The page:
Published Date: Feb 18, 2012
‘SOUTH ASIAN STATES SHOULD WORK TOGETHER TO TACKLE CHALLENGES’
South Asian countries should work together to meet common challenges like climate change, food insecurity, energy issues, conservation of biodiversity, efficient use of water, promotion of sustainable development and building resilient communities.
This was the crux of a book titled “Peace and Sustainable Development in South Asia” launched by Sustainable Development Policy Institute (SDPI).
Climate change has caused massive flooding in the region for example in Pakistan in 2010 while other parts of the region also faced massive floods, killings thousands of people, besides damaging standing crops, properties and drowning of millions of cattle heads as well as other livestock, according to the book.
South Asian countries are also facing serious challenges of terrorism, natural calamities, unemployment, security and food insecurity making millions of peoples’ lives vulnerable.
Religious differences among the communities have also played an important role in keeping the region one of the most backward areas in the globe.
The book said although regional governments are trying to alleviate poverty through public sector spending still South Asia is home to millions of people who live below the poverty line.
The regional governments are spending billions of rupees on poverty alleviation programmes since long which are normally divided into three categories: those that provide social safety net and those intended to create assets for the poor households.
According to the study, the entire region is in the grip of high inflation, which resulted in low purchasing power of the people, with the majority of the people spending a large part of their earnings on food.
Population is growing at an alarming pace in the region, annually millions of youth enter the job market but majority of them remains jobless due to few job opportunities.
A lot of workers in these countries derive their livelihood from agriculture and the food expenditures account for a high proportion of the total expenditure of the poor households.
Agrarian structure in these countries is dominated by small farms ie, holdings of less than one hectare, and share of small holdings exceeds 55 percent of total holdings except in Pakistan where they account for 17 percent.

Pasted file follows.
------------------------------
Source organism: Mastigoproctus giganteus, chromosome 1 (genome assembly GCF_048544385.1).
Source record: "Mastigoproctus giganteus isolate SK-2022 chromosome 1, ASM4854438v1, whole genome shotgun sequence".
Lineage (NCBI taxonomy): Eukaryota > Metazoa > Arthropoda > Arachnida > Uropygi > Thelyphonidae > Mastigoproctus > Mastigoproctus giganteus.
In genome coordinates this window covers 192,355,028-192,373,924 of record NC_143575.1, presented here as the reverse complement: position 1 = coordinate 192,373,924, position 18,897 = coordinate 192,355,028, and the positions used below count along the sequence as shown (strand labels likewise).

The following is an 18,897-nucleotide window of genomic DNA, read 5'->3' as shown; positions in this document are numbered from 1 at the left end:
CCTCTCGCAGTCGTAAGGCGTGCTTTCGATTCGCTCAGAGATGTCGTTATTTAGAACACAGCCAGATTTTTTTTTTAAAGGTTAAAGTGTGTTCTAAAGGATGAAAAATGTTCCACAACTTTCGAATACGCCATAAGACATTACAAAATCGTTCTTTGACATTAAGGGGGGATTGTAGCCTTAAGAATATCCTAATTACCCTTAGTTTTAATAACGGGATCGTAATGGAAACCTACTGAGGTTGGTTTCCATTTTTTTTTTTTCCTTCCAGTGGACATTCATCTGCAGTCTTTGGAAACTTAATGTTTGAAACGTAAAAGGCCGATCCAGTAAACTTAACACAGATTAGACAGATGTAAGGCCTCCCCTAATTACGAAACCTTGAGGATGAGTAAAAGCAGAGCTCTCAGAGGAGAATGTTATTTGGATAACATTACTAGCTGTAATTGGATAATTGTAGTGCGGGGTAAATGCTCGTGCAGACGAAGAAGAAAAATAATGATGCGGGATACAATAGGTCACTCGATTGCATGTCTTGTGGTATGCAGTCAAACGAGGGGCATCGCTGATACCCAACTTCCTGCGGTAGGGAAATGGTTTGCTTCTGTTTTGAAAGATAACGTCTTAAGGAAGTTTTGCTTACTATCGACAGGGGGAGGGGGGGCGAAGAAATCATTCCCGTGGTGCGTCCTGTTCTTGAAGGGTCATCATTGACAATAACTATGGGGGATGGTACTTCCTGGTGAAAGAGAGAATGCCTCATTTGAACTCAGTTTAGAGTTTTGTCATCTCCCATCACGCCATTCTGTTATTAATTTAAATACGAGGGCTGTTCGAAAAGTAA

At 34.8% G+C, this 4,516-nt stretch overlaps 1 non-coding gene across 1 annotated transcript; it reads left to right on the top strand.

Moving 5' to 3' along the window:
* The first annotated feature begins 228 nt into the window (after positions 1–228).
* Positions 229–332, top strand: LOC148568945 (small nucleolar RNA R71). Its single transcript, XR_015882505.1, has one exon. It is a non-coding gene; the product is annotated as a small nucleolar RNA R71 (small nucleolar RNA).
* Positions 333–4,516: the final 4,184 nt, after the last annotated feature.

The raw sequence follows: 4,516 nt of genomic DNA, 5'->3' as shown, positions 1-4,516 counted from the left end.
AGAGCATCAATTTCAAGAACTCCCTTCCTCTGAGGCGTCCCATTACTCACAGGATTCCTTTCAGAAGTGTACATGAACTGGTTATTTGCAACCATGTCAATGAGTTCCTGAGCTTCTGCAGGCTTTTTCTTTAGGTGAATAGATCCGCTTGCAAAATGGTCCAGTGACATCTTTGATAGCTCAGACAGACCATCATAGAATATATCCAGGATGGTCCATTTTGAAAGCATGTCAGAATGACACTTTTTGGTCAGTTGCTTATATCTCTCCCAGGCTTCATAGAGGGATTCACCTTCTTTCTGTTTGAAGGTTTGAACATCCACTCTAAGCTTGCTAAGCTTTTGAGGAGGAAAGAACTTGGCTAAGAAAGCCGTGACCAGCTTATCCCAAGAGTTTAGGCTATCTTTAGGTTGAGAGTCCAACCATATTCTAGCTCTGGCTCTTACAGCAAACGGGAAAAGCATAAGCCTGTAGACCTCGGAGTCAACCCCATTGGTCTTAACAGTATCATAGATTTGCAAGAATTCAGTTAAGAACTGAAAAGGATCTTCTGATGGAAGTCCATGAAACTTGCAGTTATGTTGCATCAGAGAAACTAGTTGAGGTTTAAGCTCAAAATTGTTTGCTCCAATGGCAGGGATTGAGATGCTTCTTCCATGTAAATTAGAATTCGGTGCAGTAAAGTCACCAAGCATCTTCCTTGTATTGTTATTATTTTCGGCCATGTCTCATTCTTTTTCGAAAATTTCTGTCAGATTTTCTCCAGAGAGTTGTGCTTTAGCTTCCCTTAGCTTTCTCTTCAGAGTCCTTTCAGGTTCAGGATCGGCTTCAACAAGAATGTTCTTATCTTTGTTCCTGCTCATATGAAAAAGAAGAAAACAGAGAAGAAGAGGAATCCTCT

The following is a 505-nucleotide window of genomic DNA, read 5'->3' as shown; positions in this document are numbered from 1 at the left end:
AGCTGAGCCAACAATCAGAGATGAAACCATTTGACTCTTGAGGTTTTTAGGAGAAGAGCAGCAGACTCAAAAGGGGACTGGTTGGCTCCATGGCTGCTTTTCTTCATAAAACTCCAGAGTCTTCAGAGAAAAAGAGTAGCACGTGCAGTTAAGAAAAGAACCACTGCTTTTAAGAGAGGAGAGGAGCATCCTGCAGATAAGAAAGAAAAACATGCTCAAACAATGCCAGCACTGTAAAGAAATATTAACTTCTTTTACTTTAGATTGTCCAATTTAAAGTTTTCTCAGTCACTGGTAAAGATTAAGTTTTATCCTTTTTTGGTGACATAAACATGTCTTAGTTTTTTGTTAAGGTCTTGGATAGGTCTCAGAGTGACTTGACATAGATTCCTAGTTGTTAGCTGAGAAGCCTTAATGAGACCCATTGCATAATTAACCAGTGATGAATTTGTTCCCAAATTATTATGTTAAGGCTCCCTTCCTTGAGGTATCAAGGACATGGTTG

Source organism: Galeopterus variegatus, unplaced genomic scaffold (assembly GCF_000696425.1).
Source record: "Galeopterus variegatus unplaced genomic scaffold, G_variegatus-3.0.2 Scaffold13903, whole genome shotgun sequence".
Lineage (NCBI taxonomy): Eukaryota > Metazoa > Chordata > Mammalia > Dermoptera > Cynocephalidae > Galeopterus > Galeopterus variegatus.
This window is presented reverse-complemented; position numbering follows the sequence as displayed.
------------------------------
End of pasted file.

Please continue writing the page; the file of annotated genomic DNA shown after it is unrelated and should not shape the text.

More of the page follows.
In addition to the marginal and small farmers there are a large number of landless households, accounting for 20 percent of all rural households in Bangladesh, 30 percent in India, 18 percent in Nepal, 30 percent in Pakistan, and 22 percent in Sri Lanka.
These two categories ie marginal farmers, and landless labourers and a large number of traditional craftsmen constitute the bulk of food insecure households in the rural areas of the region.
The book revealed that the energy needs in the region are growing with each passing day.
To bring sizeable population out of poverty net and achieve economic growth, countries need to work together to ensure universal access to sustainable and affordable energy, including optimisation of renewable energy potential in the region, measures to promote green energy, and establishment of regional energy grid.
The book while underlining the need for taking all possible measurers to alleviate poverty, hunger and conflicts suggested that the governments, academic institutions, and civil society organisations need to jointly work to prepare compendium of best policy frameworks/practices.
Deliberating on education, the study underlined mutual learning and sharing of experience and knowledge between the government agencies, civil society organisations, academic and research institutions, and other stakeholders through building of networks and establishment of exchange programmes of experts, researchers and media.
Highlighting importance of gender equality, it said women must be involved at all the decision-making levels and processes to incorporate their perspectives and address their needs and vulnerabilities.
Furthermore, networks of expatriate South Asians can provide invaluable support in the form of financing, knowledge sharing and access to information and technology, which should be materialised.
It further underlined adaptation of strategies which the book urged must be designed keeping in view the shared ecosystems in the region such as mountains, glaciers, rivers and monsoon systems as well as the common interests of countries including prevention of conflict.